Texas has deployed a buoy barrier in the Rio Grande to deter migrant crossings
ADRIAN FLORIDO, HOST:
Texas has started to deploy a barrier of buoys down the middle of the Rio Grande. Governor Greg Abbott ordered the barrier because he says the state is dealing with an immigration crisis at the southern border. But as Texas Public Radio's David Martin Davies reports, the buoy barrier may not float after a court challenge.
DAVID MARTIN DAVIES, BYLINE: Jessie Fuentes arrived Friday morning at Shelby Park in Eagle Pass, Texas, right on the Mexican border, the bed of his pickup truck loaded with five kayaks. His plan was to lead a group to paddle a stretch of the Rio Grande, but the park and the boat ramp were blocked.
JESSIE FUENTES: For the last seven years, we've conducted so many activities on that river through that boat ramp. I've been on this river for 35 miles. There's never been an issue.
DAVIES: The Texas Department of Public Safety declared the park closed as part of the state's ongoing emergency declaration called Operation Lone Star. The park became a staging area for the deployment of a thousand-foot barrier wall. Five tractor trailers arrived and dropped off hundreds of four-foot-tall orange buoys. Governor Greg Abbott announced the deployment last month.
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GREG ABBOTT: We're securing the border at the border. What these buoys will allow us to do is to prevent people from even getting to the border.
DAVIES: The plan is to link the border buoys and float them in the middle of the Rio Grande. Eagle Pass is a hot spot for unauthorized border crossers. To stop them, Texas already put razor wire at the water's edge. There is a wall of cargo ship containers lined up along the banks with more razor wire. Then there are Texas troopers and Texas National Guardsmen at the ready. Fuentes says the river has been militarized.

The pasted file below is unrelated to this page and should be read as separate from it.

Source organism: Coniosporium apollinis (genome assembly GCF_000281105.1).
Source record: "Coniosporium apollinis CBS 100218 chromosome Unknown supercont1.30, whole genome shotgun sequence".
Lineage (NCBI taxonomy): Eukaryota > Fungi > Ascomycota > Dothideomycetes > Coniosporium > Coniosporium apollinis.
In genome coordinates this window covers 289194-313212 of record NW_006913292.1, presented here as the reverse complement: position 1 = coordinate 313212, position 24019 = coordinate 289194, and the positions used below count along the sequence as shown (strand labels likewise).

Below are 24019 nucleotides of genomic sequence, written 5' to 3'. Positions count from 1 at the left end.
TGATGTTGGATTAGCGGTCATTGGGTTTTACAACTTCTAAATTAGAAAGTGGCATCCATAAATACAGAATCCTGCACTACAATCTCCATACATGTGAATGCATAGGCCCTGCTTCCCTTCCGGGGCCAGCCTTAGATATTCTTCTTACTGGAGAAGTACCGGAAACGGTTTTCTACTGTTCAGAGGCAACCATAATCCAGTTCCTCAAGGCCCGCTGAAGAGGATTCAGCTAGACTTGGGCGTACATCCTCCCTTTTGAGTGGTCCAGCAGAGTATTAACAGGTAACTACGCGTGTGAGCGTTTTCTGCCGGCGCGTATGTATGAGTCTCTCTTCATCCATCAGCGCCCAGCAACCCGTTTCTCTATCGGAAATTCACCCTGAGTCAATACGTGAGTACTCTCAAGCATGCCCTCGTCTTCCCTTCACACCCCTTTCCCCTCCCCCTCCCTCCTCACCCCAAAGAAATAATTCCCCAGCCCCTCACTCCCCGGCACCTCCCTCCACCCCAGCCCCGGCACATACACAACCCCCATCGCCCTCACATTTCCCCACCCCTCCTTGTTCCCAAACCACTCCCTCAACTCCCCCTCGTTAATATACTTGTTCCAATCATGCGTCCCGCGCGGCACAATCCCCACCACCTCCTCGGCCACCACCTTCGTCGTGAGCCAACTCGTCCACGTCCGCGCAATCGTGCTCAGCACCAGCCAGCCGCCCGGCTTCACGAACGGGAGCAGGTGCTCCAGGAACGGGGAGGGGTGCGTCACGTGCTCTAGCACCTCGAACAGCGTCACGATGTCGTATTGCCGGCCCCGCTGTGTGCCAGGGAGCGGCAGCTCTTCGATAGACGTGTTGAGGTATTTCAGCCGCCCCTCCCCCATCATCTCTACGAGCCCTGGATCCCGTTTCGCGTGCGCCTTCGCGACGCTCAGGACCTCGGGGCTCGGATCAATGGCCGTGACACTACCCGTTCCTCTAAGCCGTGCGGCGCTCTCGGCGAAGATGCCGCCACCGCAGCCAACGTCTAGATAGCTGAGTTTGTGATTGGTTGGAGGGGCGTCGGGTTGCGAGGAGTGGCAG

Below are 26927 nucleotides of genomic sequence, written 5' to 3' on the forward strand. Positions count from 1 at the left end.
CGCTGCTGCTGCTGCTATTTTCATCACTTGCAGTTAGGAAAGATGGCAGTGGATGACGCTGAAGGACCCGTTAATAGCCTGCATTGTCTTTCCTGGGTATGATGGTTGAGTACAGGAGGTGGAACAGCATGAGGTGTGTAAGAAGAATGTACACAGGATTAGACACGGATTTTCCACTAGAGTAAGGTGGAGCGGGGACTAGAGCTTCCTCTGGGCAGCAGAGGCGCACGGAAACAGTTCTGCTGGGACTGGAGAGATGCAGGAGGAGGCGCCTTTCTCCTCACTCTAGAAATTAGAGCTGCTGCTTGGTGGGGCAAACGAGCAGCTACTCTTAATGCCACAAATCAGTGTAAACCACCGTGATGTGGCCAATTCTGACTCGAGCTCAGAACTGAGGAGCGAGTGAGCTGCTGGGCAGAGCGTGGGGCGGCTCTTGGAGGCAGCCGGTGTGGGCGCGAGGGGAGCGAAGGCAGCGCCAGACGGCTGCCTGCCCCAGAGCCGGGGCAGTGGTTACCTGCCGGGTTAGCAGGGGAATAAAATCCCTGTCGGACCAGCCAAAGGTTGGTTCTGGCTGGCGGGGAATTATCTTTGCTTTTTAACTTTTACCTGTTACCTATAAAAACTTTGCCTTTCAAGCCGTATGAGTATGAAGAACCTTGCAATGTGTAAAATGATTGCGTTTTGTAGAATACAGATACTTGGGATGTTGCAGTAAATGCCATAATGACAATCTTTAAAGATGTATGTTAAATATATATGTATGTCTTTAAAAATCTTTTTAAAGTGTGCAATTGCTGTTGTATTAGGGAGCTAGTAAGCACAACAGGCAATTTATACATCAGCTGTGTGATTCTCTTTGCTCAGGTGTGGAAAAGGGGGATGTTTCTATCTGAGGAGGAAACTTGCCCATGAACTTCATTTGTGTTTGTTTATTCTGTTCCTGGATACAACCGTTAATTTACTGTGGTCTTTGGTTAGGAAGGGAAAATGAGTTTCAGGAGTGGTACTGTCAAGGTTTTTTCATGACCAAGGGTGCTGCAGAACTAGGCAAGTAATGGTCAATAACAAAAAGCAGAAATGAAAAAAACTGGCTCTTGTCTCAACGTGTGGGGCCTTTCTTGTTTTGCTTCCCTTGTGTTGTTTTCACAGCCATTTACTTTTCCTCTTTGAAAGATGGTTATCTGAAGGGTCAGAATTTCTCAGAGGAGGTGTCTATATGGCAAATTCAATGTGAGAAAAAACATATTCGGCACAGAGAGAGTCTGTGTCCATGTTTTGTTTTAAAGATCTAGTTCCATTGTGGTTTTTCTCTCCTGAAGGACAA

FUENTES: This is the most secure border in all of America because there is people in the air. There's people in the water. There's people driving around, people looking at us from the left, from the right. And this is our community.
DAVIES: The addition of the buoys to the international waters of the Rio Grande could become a problem for Abbott. Political scientist at Colorado State University Stephen Mumme says this clearly violates treaties between the United States and Mexico.
STEPHEN MUMME: The state of Texas isn't authorized to be doing border barriers, which is a function of Homeland Security.
DAVIES: Mumme says the buoy system would alter the flow of the river, and that would change the U.S.-Mexico boundary.
MUMME: What Abbott is doing is conducting an irresponsible experiment at the expense of federal and international law.
DAVIES: So far, federal officials have been quiet about the buoy deployment. This first batch of buoys cost Texas taxpayers just under a million dollars. And Abbott promises this is just the beginning.
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ABBOTT: Well, we can put mile after mile after mile of these buoys.
DAVIES: A lawsuit was filed on Friday by Fuentes and his river outfitting business trying to stop the buoys from being put in the Rio Grande.
FUENTES: Once they float those buoys down, it's going to even create more problems. Anything that's foreign in the center of a river is not meant to be there.
DAVIES: The lawsuit claims that Abbott has misapplied the Texas Disaster Act to implement Operation Lone Star by targeting Mexicans and Mexican Americans who live in the border area. And the buoys would kill Fuentes' kayaking business. Abbott responded with a tweet. Quote, "this is going to the Supreme Court. Texas has a constitutional right to secure our border." For NPR News, I'm David Martin Davies in Eagle Pass, Texas.
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